‘9 to 5: The Musical’ at The Arlington Players by Julia L. Exline

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The Arlington Players presents the DC area premiere of 9 to 5: The Musical, based on the popular 1980 20th Century Fox film, with music and lyrics by Dolly Parton and Book by Patricia Resnick. John K. Monnett directs and choreographs this zany production. Set in 1979, a group of strong-willed women rise up against their misogynistic – but powerful – boss. “Working 9 to 5…it’s enough to drive you crazy…” But will they let him drive them crazy?

Allison Gendusa Block, Elizabeth Yeats, and Jennifer Vernazza-Lambert. Photo courtesy of The Arlington Players.
Allison Gendusa Block, Elizabeth Yeats, and Jennifer Vernazza-Lambert. Photo courtesy of The Arlington Players.

Set Designer Amanda Acker creates a multitude of locations, sometimes with several onstage at once! Beds, desks, bathroom stalls, and other various props are wheeled on and offstage for different sceneries, with the main scene depicting an office bull pen – several rows of plain desks, all identical down to the last detail, with a typewriter sitting front and center. No decorations, no bright colors to liven up this hopeless workspace.

Lighting Designer Ryan Desmond highlights appropriate areas of the stage, depending on where action is taking place, and Sound Designer Keith Bell adds effects such as rhythmic typing, ticking clocks, and shrill alarms. Overall, this does not seem like the happiest place to work. The late 1970s is best depicted in costumes, designed by Laura Fontaine with brightly patterned dresses and pantsuits for the women, who stand next to heavily moustached men with their hair teased high. A large, live, and talented orchestra beneath the stage provides the lively musical score, conducted by Musical Director John-Michael d’Haviland.

When meek, sweet Judy Bernly’s (Allison Block) husband Dick (Mark Hidalgo) leaves her for a much-younger women, she finds herself thrust back into the work-force at Consolidated, where her senior supervisor Violet Newstead (Elizabeth Yeats) immediately notices her rusty skills. Violet knows the difficulty of a single woman supporting herself, and takes Judy under her wing. The workplace is an unfair one where sexism reigns supreme, and their frustration is shown in the famous opening song, “9 to 5.” Meanwhile, their chauvinistic and downright creepy boss, Franklin Hart Jr., (Russell Kopp) is bound-and-determined to seduce his uninterested secretary Doralee Rhodes (Jennifer Lambert), in his song, “Here For You.”

Doralee is a fun, friendly woman who is snubbed and ignored by the other women because of her glamorous looks, which she proudly defends in her song, “Backwoods Barbie,” and finally gains respect from Violet and Judy. When Violet’s expected and earned promotion instead goes to an undeserving man, her anger boils over into a ridiculous situation that quickly snowballs into chaos. Together, the three women slip into an adventure full of scandal, schemes, and blackmail. The hole that they find themselves in is a deep one…but will their new friendship be able to lift them up after all?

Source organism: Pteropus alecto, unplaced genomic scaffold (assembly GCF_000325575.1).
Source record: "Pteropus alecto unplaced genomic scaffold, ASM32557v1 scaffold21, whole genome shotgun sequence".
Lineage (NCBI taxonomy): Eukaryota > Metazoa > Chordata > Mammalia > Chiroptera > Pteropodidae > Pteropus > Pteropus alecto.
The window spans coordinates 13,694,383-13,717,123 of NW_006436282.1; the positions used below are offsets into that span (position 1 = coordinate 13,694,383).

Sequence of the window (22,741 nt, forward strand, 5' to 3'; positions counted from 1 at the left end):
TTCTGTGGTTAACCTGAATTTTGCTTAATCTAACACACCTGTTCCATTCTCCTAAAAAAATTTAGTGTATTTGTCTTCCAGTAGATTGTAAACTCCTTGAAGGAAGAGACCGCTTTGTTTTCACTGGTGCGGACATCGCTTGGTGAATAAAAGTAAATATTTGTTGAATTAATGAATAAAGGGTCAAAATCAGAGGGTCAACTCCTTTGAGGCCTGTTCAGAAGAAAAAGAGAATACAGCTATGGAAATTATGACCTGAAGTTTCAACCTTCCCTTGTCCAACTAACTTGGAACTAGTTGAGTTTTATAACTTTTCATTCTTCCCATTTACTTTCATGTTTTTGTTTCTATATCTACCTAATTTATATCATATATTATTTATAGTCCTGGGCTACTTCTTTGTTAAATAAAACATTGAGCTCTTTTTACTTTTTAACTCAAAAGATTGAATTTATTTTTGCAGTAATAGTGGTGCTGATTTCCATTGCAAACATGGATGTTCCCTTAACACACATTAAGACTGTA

Allison Gendusa Block, Elizabeth Yeats, Russell Kopp, and Jennifer Vernazza-Lambert. Photo courtesy of The Arlington Players.
Allison Gendusa Block, Elizabeth Yeats, Russell Kopp, and Jennifer Vernazza-Lambert. Photo courtesy of The Arlington Players.

The performances are solid, and the three leading women all have fantastic singing voices. Annie Ermlick takes a funny turn as Roz Keith, a supervisor who is madly in love with Mr. Hart, and proves a nice foil to the other women. Her song “Heart to Hart” earned a lot of laughs from the audience. The most powerful number, however, belongs to Allison Block, whose fierce rendition of “Get Out, Stay Out” had the audience cheering.

The large ensemble works well together, and the dances by Monnett are seamless, inspired by different styles like country line dancing in “Cowgirl’s Revenge” and slow, sultry pairings in “Dance of Death.” The group choreography is well done, particularly in the energetic number “Change It.” Russell Koops successful plays the ‘boss from hell’ and you’d like to join the women in their revenge plot. T

The Arlington Players’ 9 to 5 is a double knockout. It’s a truly outlandish slapstick musical comedy with thought-provoking commentary. It takes an important social  issue and interprets it in a fun, cheeky way, supported by great music, solid direction, fun choreography, and excellent performances.

This is theatre at its finest!

Running Time: Approximately two hours, including one 15-minute intermission.

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9 to 5: The Musical plays through April 20, 2013 at Thomas Jefferson Community Center – 125 South Old Glebe Road, in Arlington, VA. For tickets, purchase them at the door, or order them online.

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John Monnett on Directing and Choreographing ’9 to 5′ at The Arlington Players by Karen Batra.